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Review by Rich Cline |
dir-scr Andrew Dominik
prd Brad Pitt, Dede Gardner, Jeremy Kleiner, Tracey Landon, Scott Robertson
with Ana de Armas, Adrien Brody, Bobby Cannavale, Julianne Nicholson, Xavier Samuel, Evan Williams, Lily Fisher, Toby Huss, Rebecca Wisocky, Caspar Phillipson, Scoot McNairy, Garret Dillahunt
release US/UK 16.Sep.22
Is it streaming?
As required, Andrew Dominik takes a big swing at the life of Marilyn Monroe. It may be reductive to define such an iconic star using her unresolved daddy issues, but the film is charged with energy and passion, ambitiously visual and anchored by a fiercely layered performance from Ana de Armas. It also has strong things to say about celebrity culture, even as it knowingly deploys the myths.
Never knowing the identity of her father, young Norma Jeane (Fisher) is left alone when her unstable mother (Nicholson) is institutionalised, eventually becoming a pin-up (now de Armas). And Hollywood quickly latches on to her rising star. She takes acting seriously but, as she's rebranded as Marilyn Monroe, she is ruthlessly used by the studios. She befriends the sons of two major stars, Cass and Eddy (Samuel and Williams), marries a violent former athlete (Cannavale) and a brainy playwright (Brody), and is acquired to satiate a US President (Phillipson). And everyone underestimates her.
According to this script, which is based on Joyce Carol Oates' novel, Marilyn always felt that she was in need of a man. But this feels extremely simplistic, so it's a good thing that the film throws several far more intriguing themes into the mix. Dominik shoots it like an archival documentary, with varying scenes in different aspect ratios, colour or black and white. It's a cool effect that's more than a gimmick. And the various chapters in Marilyn's life play out with artfully dreamy touches that continually circle back. This creates strong emotional throughlines, propelling the audience through this wrenching journey.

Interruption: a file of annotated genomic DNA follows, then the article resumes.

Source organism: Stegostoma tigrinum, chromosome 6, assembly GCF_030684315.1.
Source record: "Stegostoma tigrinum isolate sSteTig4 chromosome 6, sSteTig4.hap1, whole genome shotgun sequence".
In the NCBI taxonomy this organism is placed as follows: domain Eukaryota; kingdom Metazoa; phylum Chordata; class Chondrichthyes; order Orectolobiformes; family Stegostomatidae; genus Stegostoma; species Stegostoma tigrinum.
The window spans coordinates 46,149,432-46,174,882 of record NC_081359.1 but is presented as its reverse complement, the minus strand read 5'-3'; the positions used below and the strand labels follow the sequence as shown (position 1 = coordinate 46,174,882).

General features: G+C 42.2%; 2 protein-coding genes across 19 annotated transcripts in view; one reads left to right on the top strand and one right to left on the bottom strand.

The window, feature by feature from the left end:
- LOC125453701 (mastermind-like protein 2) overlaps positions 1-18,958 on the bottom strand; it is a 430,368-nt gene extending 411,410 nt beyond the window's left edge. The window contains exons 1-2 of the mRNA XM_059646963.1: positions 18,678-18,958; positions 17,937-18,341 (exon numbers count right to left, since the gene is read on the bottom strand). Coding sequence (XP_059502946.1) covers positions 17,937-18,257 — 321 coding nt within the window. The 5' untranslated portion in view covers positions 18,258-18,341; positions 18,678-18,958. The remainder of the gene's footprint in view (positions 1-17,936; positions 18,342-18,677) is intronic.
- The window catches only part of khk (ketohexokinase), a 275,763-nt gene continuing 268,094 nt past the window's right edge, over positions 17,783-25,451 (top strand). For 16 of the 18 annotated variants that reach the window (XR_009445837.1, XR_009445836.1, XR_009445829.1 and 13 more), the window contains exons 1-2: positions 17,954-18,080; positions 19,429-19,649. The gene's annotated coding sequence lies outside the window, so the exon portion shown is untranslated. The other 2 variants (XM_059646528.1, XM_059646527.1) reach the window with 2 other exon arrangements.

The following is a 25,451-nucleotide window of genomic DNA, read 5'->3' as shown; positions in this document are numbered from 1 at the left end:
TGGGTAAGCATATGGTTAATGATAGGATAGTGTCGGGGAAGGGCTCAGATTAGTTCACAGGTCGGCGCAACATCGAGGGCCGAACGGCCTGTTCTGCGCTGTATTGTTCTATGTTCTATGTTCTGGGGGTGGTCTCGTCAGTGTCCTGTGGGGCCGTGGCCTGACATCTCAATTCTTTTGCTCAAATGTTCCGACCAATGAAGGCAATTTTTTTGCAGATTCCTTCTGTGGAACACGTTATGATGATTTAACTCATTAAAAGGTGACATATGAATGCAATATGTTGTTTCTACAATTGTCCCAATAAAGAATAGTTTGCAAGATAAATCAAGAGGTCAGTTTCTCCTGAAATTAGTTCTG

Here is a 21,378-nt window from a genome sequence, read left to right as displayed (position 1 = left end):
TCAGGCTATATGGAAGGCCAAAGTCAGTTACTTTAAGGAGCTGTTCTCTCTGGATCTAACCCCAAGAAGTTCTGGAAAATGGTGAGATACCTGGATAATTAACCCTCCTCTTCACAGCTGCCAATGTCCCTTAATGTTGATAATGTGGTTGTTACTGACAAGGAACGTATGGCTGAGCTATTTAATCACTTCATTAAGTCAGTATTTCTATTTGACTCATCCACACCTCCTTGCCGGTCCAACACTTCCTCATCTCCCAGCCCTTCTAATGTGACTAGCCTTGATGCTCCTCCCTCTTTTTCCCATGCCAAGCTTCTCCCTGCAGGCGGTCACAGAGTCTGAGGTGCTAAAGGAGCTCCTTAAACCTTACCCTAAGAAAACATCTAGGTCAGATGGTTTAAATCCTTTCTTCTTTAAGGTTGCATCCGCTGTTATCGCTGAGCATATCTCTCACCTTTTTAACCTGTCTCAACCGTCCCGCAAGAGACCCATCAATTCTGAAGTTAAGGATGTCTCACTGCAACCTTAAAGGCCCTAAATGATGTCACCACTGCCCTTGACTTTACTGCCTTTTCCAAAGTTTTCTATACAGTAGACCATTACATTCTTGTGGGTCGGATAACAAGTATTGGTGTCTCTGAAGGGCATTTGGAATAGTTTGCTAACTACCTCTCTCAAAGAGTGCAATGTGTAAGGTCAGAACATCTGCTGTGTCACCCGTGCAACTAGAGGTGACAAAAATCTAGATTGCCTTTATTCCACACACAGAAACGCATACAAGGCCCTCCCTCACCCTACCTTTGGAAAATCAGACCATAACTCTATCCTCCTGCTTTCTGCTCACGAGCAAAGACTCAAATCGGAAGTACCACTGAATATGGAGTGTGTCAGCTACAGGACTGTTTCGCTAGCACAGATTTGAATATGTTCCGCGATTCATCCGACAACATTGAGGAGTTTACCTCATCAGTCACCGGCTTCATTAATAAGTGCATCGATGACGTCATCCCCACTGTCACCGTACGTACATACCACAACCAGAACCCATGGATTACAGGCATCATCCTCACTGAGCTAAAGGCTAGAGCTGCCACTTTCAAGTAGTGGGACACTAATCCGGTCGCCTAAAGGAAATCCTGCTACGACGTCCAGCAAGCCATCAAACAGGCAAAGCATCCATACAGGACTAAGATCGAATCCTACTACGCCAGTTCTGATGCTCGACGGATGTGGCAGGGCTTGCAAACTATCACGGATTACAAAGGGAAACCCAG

In virtually every shot, de Armas creates an often uncanny vision of Marilyn, capturing that unique mix of intelligence, earnestness and seduction. The performance explodes with extreme emotion and physicality (she's often naked), plus steely strength and sometimes frightening vulnerability. Costars have their own moments, most notably Brody as a deep-feeling playwright. While Samuel and Williams share the film's sexiest sequence with de Armas, complete with swirling funhouse mirror imagery and an epic waterfall.
The film certainly doesn't shy away from the darker sides of both show business and politics, although Dominik's dream-like approach leaves many scenes open to interpretation as either fact or fiction. Still, this is a razor-sharp depiction of how show business can devour someone without mercy, neglecting to help even when they ask for assistance. And while the film's extravagant approach can't help but entertain and repulse in equal measure, it's impossible to look away.
R E A D E R R E V I E W SStill waiting for your comments ... don't be shy.
© 2022 by Rich Cline, Shadows on the Wall
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